MEPs select Romanian official for EU Chief Prosecutor job
MEPs have selected a Romanian official, Laura Codruţa Kövesi, as their top candidate for the position of European Chief Prosecutor.
Photo Credit: Fotolia
The prosecutor is a newly-created post who will head the head the European Public Prosecutor’s Office (EPPO), a new agency to tackle corruption and fraud at EU level.
Kövesi came out top in a secret ballot vote at the Civil Liberties Committee last week.
The ranking order of the three shortlisted candidates was determined in a Civil Liberties Committee vote.
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- Romania must take bold action to tackle the legacy of corruption before assuming EU Council presidency
- Sven Gielgold says that the rule of law and freedom of the press are 'massively threatened' in Romania
- MEPs need 'zero-tolerance' approach to fraud and corruption
Kövesi, who formerly ran an anti-corruption agency in her native Romania, was selected as the top candidate with 26 votes, Jean-François Bohnert from France obtained 22 votes, and Andrés Ritter from Germany gained just 1 vote.
On Tuesday, each of the candidates were quizzed by MEPs in a hearing organised by the Civil Liberties Committee, along with the participation of the Budget Control Committee.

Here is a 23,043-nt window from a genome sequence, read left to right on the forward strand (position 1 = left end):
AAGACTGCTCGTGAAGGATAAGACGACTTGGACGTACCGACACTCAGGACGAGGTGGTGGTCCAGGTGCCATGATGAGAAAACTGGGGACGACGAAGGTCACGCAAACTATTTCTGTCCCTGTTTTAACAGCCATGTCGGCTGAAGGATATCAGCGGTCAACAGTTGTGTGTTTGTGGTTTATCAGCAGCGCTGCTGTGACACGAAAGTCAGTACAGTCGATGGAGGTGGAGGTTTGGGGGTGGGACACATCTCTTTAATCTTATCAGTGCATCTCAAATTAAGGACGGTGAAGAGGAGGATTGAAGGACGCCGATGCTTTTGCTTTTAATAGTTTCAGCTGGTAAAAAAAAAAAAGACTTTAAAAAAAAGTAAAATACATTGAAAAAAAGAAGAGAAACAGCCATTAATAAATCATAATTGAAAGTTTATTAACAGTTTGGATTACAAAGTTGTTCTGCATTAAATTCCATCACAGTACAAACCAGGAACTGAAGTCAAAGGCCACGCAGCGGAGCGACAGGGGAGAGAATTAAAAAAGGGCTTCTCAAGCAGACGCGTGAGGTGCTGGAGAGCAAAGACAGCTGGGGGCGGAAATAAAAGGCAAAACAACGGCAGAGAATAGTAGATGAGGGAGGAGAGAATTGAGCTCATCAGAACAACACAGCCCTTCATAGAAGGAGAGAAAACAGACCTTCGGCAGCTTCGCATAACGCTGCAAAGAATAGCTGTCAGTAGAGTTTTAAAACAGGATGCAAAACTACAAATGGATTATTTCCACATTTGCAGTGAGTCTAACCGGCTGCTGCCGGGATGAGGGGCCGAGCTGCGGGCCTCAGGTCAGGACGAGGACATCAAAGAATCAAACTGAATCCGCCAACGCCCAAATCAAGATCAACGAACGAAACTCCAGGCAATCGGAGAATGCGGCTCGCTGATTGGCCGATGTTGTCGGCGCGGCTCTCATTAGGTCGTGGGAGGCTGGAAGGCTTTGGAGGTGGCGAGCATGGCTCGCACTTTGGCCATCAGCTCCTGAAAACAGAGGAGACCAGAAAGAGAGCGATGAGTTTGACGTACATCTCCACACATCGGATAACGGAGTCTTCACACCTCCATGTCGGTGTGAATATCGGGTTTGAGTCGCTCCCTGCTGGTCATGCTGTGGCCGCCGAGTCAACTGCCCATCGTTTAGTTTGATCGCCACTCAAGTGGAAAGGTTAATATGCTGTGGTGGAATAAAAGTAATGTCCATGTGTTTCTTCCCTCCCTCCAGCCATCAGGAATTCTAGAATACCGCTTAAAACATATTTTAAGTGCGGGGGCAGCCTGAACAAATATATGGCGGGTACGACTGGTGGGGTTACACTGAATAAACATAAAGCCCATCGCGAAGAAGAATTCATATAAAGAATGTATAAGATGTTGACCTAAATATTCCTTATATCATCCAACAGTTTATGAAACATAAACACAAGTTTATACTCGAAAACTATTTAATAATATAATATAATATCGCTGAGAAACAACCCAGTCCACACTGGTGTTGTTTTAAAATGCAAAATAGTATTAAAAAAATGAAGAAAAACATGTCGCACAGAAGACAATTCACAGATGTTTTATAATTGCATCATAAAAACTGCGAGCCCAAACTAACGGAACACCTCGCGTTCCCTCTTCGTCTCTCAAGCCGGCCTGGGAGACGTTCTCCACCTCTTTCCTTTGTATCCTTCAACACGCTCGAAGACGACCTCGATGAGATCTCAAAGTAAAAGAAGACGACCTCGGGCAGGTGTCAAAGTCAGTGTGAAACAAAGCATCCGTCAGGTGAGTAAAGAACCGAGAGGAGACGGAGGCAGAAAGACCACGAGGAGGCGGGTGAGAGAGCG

The European Chief Prosecutor will be jointly appointed by what is called “common accord” by the European Parliament and the Council.
The outcome of the Civil Liberties Committee vote, together with the recommendation of the Budget Control Committee also favouring Kövesi in a vote on Tuesday will be forwarded to the Conference of Presidents. This is the body comprising Parliament’s president and the leaders of the political groups.
They will confirm the next steps to proceed on 7 March, ahead of the negotiations with the Council.
The EPPO which, is expected to be operational by the end of 2020, will be an independent office in charge of investigating, prosecuting and bringing to justice crimes against the EU budget, such as fraud, corruption or cross-border VAT fraud above €10m. The list of crimes could be extended in the future to include, for example, terrorism.
So far, 22 Member States have joined the EPPO. The five countries that currently do not participate - Sweden, Hungary, Poland, Ireland and Denmark - could join at any time.
The EPPO central office will be based in Luxembourg, along with the Chief Prosecutor and a College of Prosecutors from all participating countries. They will be head the day-to-day criminal investigations carried out by the delegated prosecutors in all participating Member States.
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